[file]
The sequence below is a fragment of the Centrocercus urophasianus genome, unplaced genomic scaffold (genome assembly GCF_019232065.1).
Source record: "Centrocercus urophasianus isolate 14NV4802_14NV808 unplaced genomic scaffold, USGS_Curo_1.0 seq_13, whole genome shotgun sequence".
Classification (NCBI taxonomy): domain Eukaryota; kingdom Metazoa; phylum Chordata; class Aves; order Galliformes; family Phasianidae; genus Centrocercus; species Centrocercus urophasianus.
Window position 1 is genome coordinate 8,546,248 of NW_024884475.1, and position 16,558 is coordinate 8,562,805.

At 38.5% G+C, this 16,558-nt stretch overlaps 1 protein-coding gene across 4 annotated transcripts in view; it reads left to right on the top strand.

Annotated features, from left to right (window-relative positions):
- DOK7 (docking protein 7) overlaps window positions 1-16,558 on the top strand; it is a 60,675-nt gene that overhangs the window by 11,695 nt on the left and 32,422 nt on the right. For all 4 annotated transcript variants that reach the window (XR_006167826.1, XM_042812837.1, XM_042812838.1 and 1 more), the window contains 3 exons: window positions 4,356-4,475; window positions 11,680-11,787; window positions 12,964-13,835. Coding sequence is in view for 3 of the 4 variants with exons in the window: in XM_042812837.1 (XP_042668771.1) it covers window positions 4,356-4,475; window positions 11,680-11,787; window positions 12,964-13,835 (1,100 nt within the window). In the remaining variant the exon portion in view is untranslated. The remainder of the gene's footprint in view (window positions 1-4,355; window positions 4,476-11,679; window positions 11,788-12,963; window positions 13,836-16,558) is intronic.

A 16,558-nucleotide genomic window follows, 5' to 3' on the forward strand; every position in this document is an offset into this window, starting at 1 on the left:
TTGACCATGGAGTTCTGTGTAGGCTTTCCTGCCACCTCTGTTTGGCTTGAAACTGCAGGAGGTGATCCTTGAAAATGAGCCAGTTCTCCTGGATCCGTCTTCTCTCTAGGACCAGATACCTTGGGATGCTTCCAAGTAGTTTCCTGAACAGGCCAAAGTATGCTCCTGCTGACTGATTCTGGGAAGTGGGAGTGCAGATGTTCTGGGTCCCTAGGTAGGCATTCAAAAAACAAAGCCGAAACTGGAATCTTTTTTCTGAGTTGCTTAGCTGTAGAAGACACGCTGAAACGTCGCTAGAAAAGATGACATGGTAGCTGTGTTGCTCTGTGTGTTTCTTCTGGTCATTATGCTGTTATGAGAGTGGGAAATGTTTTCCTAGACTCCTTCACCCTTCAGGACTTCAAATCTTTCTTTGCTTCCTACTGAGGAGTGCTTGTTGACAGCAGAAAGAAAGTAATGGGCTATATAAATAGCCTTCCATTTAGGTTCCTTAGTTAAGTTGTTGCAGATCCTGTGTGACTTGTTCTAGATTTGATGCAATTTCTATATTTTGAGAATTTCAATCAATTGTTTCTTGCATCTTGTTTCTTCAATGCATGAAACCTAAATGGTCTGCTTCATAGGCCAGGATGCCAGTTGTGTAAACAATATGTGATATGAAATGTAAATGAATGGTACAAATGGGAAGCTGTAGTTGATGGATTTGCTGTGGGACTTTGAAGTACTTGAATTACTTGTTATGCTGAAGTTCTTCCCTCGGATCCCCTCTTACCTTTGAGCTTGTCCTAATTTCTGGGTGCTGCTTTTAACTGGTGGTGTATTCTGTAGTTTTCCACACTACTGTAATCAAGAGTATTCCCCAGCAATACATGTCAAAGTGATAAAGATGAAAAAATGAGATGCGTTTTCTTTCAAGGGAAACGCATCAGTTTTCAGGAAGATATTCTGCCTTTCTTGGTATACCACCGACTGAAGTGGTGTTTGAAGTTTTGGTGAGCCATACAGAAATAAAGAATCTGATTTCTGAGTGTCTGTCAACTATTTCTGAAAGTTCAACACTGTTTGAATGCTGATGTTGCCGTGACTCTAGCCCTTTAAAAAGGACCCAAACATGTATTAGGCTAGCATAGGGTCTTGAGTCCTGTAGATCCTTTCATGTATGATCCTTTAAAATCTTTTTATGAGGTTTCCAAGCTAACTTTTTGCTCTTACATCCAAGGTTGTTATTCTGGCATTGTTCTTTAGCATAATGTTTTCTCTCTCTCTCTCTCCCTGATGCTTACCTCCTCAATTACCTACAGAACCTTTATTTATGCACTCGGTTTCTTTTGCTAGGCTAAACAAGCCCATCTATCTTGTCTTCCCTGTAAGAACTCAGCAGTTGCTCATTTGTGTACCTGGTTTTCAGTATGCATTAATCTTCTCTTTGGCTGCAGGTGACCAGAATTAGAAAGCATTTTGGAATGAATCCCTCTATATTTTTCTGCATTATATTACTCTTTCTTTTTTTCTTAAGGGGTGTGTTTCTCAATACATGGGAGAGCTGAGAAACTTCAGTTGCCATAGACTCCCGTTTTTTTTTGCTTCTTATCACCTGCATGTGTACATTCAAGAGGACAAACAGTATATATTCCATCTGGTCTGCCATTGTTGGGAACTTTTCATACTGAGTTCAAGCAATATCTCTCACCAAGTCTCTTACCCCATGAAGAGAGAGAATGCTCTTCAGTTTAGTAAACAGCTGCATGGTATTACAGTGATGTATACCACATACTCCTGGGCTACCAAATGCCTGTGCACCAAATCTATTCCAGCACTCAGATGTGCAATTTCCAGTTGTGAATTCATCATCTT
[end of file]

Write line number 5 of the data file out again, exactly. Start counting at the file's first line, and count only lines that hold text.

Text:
At 38.5% G+C, this 16,558-nt stretch overlaps 1 protein-coding gene across 4 annotated transcripts in view; it reads left to right on the top strand.